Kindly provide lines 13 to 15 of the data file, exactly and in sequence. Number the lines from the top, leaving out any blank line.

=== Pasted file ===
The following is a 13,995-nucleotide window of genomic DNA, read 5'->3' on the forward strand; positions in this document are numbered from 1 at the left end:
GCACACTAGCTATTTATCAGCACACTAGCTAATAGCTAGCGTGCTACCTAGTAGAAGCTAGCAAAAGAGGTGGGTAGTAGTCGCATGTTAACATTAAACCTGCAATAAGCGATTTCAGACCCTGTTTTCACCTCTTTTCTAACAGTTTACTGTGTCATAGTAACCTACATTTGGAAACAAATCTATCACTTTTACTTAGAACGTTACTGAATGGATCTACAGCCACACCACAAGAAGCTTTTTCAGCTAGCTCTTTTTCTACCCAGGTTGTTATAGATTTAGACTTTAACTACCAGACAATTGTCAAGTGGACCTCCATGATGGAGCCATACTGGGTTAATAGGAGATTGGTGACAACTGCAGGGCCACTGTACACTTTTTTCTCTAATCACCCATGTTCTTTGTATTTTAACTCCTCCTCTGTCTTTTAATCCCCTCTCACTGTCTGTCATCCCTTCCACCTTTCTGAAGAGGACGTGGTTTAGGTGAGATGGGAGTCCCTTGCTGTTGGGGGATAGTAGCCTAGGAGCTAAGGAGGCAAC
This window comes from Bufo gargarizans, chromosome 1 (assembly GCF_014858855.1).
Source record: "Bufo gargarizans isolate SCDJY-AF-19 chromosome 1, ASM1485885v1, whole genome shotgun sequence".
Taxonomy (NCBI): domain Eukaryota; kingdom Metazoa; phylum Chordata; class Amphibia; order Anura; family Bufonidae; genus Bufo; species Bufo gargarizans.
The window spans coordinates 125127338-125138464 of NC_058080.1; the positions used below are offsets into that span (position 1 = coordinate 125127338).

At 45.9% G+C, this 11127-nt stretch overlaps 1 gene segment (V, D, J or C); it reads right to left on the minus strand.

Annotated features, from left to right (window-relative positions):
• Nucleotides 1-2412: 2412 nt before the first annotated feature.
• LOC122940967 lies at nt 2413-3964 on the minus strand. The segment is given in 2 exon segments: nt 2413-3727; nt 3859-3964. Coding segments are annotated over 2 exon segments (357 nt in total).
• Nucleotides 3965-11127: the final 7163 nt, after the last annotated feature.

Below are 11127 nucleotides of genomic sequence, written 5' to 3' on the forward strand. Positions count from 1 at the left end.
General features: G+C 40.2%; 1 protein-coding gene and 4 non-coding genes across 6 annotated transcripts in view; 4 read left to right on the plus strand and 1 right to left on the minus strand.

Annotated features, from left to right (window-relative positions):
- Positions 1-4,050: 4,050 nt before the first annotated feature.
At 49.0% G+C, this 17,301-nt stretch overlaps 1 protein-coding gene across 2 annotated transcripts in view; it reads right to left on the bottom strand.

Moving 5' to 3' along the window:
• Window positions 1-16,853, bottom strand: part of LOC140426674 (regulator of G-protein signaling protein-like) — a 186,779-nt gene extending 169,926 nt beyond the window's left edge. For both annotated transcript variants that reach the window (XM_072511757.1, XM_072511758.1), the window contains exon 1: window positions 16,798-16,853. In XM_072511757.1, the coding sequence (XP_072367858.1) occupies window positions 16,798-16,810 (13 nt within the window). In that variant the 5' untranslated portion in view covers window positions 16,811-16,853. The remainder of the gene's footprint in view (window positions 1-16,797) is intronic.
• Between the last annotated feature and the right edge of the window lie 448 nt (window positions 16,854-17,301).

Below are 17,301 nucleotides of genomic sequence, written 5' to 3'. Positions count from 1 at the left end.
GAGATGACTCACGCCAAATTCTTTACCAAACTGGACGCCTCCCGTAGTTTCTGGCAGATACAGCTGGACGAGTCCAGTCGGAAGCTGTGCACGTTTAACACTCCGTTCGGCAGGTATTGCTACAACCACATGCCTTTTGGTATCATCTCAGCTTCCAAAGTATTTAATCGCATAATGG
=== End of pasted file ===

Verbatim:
General features: G+C 40.2%; 1 protein-coding gene and 4 non-coding genes across 6 annotated transcripts in view; 4 read left to right on the plus strand and 1 right to left on the minus strand.

Annotated features, from left to right (window-relative positions):
- Positions 1-4,050: 4,050 nt before the first annotated feature.